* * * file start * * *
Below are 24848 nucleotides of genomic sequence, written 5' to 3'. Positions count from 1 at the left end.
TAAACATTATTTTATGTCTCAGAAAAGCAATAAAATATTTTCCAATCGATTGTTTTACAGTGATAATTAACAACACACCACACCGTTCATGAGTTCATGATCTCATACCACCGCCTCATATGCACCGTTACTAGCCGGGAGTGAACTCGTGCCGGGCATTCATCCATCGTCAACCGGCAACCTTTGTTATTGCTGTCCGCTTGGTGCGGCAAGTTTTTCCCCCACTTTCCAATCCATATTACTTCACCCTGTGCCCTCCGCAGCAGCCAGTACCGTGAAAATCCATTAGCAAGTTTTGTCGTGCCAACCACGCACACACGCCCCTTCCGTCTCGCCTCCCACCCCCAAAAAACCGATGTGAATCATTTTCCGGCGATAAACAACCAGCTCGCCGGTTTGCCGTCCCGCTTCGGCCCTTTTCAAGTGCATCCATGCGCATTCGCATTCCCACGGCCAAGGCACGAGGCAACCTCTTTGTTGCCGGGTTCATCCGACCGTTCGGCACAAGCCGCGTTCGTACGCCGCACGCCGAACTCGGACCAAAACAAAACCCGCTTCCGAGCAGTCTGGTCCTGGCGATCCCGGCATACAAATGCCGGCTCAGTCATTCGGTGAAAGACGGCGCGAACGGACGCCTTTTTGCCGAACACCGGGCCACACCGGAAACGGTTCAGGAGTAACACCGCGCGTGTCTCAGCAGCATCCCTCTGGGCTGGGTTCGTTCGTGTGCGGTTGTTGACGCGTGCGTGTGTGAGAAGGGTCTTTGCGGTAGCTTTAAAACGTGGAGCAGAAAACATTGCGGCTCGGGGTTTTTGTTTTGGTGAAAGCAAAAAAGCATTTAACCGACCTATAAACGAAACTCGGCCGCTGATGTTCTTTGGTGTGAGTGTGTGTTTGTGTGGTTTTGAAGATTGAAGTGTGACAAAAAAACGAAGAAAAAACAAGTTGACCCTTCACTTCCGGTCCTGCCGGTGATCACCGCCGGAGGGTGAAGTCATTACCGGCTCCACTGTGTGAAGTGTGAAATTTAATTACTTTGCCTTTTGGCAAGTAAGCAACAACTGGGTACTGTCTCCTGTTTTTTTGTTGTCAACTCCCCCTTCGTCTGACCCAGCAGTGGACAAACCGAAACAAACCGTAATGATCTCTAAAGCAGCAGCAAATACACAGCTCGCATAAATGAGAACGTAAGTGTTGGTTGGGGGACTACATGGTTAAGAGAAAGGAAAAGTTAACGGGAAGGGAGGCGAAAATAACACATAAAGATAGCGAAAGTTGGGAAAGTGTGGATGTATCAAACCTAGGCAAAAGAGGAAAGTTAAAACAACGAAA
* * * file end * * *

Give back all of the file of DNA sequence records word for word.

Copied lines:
Below are 24848 nucleotides of genomic sequence, written 5' to 3'. Positions count from 1 at the left end.
TAAACATTATTTTATGTCTCAGAAAAGCAATAAAATATTTTCCAATCGATTGTTTTACAGTGATAATTAACAACACACCACACCGTTCATGAGTTCATGATCTCATACCACCGCCTCATATGCACCGTTACTAGCCGGGAGTGAACTCGTGCCGGGCATTCATCCATCGTCAACCGGCAACCTTTGTTATTGCTGTCCGCTTGGTGCGGCAAGTTTTTCCCCCACTTTCCAATCCATATTACTTCACCCTGTGCCCTCCGCAGCAGCCAGTACCGTGAAAATCCATTAGCAAGTTTTGTCGTGCCAACCACGCACACACGCCCCTTCCGTCTCGCCTCCCACCCCCAAAAAACCGATGTGAATCATTTTCCGGCGATAAACAACCAGCTCGCCGGTTTGCCGTCCCGCTTCGGCCCTTTTCAAGTGCATCCATGCGCATTCGCATTCCCACGGCCAAGGCACGAGGCAACCTCTTTGTTGCCGGGTTCATCCGACCGTTCGGCACAAGCCGCGTTCGTACGCCGCACGCCGAACTCGGACCAAAACAAAACCCGCTTCCGAGCAGTCTGGTCCTGGCGATCCCGGCATACAAATGCCGGCTCAGTCATTCGGTGAAAGACGGCGCGAACGGACGCCTTTTTGCCGAACACCGGGCCACACCGGAAACGGTTCAGGAGTAACACCGCGCGTGTCTCAGCAGCATCCCTCTGGGCTGGGTTCGTTCGTGTGCGGTTGTTGACGCGTGCGTGTGTGAGAAGGGTCTTTGCGGTAGCTTTAAAACGTGGAGCAGAAAACATTGCGGCTCGGGGTTTTTGTTTTGGTGAAAGCAAAAAAGCATTTAACCGACCTATAAACGAAACTCGGCCGCTGATGTTCTTTGGTGTGAGTGTGTGTTTGTGTGGTTTTGAAGATTGAAGTGTGACAAAAAAACGAAGAAAAAACAAGTTGACCCTTCACTTCCGGTCCTGCCGGTGATCACCGCCGGAGGGTGAAGTCATTACCGGCTCCACTGTGTGAAGTGTGAAATTTAATTACTTTGCCTTTTGGCAAGTAAGCAACAACTGGGTACTGTCTCCTGTTTTTTTGTTGTCAACTCCCCCTTCGTCTGACCCAGCAGTGGACAAACCGAAACAAACCGTAATGATCTCTAAAGCAGCAGCAAATACACAGCTCGCATAAATGAGAACGTAAGTGTTGGTTGGGGGACTACATGGTTAAGAGAAAGGAAAAGTTAACGGGAAGGGAGGCGAAAATAACACATAAAGATAGCGAAAGTTGGGAAAGTGTGGATGTATCAAACCTAGGCAAAAGAGGAAAGTTAAAACAACGAAA